Paddy Power buys US sports company for up to $48m

Gambling group takes ‘modest bet on the future’ with move for fantasy sports firm

Paddy Power Betfair has acquired draft, a fantasy sports company, for an initial cash consideration of $19 million. Photograph: Paddy Power Betfair/PA Wire

Paddy Power Betfair has acquired Draft, a fantasy sports company, for an initial cash consideration of $19 million (€17.4 million). The mobile-led product is the group's first foray into the fantasy sports market in the US.

Depending on the performance of the business, a further $29 million will become payable over the next four years.

The Irish-based bookmaker plans to invest substantially in the business in the coming years and forecasts an earnings loss of about $20 million before interest, taxes, depreciation and amortisation.

“Draft has a differentiated product and we believe the business, with the support of our marketing and technology expertise, can take share in the fast-growing daily fantasy sports market,” said Breon Corcoran, chief executive of Paddy Power Betfair.


In a note to investors, analysts at Davy said: “We see this acquisition as a relatively modest bet on the future of the daily fantasy sports market in the US. It provides the group with optionality around the future of this tangential product space in the US and elsewhere and could add to the diversification of the group over time.”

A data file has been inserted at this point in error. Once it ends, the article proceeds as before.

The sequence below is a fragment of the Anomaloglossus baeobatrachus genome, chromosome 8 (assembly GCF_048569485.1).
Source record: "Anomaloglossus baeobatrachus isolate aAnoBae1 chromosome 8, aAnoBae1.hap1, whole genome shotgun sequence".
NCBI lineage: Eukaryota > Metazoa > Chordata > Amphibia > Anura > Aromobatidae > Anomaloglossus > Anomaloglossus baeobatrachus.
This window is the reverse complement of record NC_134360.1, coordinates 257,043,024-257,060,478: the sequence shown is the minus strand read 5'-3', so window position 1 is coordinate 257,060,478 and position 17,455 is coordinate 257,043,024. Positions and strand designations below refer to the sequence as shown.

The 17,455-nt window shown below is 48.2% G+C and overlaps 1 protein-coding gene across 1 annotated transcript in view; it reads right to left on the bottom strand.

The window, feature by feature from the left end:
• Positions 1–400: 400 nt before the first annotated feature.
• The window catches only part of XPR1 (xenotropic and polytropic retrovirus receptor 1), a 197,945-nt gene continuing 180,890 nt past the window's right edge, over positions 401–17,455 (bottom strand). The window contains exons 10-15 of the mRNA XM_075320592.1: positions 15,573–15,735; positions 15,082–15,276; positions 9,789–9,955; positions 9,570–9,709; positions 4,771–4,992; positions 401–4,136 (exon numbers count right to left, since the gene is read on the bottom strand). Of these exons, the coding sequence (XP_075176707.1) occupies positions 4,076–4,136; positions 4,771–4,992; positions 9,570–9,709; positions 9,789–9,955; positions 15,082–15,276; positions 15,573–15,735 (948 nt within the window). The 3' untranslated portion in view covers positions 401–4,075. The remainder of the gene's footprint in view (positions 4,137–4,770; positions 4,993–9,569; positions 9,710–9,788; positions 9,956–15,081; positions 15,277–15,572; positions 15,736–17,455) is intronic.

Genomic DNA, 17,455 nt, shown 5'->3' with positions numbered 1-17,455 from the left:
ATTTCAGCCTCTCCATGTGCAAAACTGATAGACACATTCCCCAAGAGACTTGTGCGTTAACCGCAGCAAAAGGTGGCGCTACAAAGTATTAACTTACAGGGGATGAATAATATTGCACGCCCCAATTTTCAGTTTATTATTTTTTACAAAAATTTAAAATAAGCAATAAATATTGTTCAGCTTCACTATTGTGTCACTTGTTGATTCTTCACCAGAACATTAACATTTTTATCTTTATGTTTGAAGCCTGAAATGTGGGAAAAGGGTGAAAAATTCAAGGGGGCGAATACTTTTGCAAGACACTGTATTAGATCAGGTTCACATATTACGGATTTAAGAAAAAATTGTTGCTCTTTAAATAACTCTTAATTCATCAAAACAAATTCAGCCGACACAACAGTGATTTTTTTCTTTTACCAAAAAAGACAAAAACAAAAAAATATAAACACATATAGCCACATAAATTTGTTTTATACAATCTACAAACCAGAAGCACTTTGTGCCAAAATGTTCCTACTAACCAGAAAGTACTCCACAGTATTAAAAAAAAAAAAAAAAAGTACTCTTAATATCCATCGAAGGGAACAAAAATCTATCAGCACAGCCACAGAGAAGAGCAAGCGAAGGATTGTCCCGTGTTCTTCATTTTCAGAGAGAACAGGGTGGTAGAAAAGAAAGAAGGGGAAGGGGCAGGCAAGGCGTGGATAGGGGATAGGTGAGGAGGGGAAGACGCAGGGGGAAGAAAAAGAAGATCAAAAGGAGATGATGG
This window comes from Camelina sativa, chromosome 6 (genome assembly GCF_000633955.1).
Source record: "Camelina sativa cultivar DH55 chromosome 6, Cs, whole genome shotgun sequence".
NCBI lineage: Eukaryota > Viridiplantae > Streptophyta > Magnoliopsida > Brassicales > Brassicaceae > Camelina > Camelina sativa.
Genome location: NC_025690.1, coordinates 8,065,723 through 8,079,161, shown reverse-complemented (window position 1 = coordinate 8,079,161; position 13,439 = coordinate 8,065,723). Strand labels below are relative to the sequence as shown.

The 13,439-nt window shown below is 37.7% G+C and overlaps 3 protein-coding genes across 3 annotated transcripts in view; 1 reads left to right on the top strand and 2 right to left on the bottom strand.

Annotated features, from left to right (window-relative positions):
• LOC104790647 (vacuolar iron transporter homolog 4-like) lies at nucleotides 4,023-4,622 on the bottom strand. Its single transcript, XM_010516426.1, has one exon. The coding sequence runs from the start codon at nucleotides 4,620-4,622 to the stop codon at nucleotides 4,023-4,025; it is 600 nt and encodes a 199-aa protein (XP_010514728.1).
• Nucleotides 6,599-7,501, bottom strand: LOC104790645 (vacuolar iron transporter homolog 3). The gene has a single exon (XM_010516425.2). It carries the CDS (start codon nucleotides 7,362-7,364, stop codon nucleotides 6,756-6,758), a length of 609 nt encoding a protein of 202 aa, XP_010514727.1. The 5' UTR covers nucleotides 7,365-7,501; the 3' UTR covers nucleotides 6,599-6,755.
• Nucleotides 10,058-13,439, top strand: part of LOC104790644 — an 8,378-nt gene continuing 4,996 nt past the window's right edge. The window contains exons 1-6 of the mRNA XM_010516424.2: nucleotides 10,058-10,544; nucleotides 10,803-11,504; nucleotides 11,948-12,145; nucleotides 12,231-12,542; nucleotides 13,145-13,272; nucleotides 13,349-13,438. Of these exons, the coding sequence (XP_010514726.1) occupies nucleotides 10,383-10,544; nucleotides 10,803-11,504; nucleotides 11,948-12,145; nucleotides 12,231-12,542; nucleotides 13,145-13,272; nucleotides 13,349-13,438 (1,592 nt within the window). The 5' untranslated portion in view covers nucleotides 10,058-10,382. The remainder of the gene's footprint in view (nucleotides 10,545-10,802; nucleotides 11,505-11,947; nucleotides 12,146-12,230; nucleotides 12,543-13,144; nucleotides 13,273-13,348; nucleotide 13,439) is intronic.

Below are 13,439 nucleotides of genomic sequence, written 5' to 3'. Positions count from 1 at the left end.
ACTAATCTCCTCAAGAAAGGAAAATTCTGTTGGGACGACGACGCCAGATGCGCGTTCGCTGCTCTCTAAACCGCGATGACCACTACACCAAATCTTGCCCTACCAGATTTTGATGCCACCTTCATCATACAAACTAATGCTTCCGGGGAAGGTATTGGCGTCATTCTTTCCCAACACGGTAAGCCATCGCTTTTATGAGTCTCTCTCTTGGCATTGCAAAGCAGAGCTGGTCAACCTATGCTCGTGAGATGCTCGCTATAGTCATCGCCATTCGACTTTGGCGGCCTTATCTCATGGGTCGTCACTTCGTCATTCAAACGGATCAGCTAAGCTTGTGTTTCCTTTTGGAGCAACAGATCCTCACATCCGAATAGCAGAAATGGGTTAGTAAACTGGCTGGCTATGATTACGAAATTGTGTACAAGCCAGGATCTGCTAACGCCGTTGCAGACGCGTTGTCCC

However, the note continued to say that, in the short term, the investment may cause a dip in earnings by around 3 per cent. “However, the market opportunity is such that this dilution could represent a small price to pay for longer-term returns,” it continued.

Last week Paddy Power Betfair announced a growth in operating profit of 114 per cent in the first three months of 2017, while revenues for the same quarter rose to £416 million (€492 million).

The Draft business will continue to be run by its current chief executives, Jeremy Levine and Jordan Fliegel.

Peter Hamilton

Peter Hamilton

Peter Hamilton is a contributor to The Irish Times specialising in business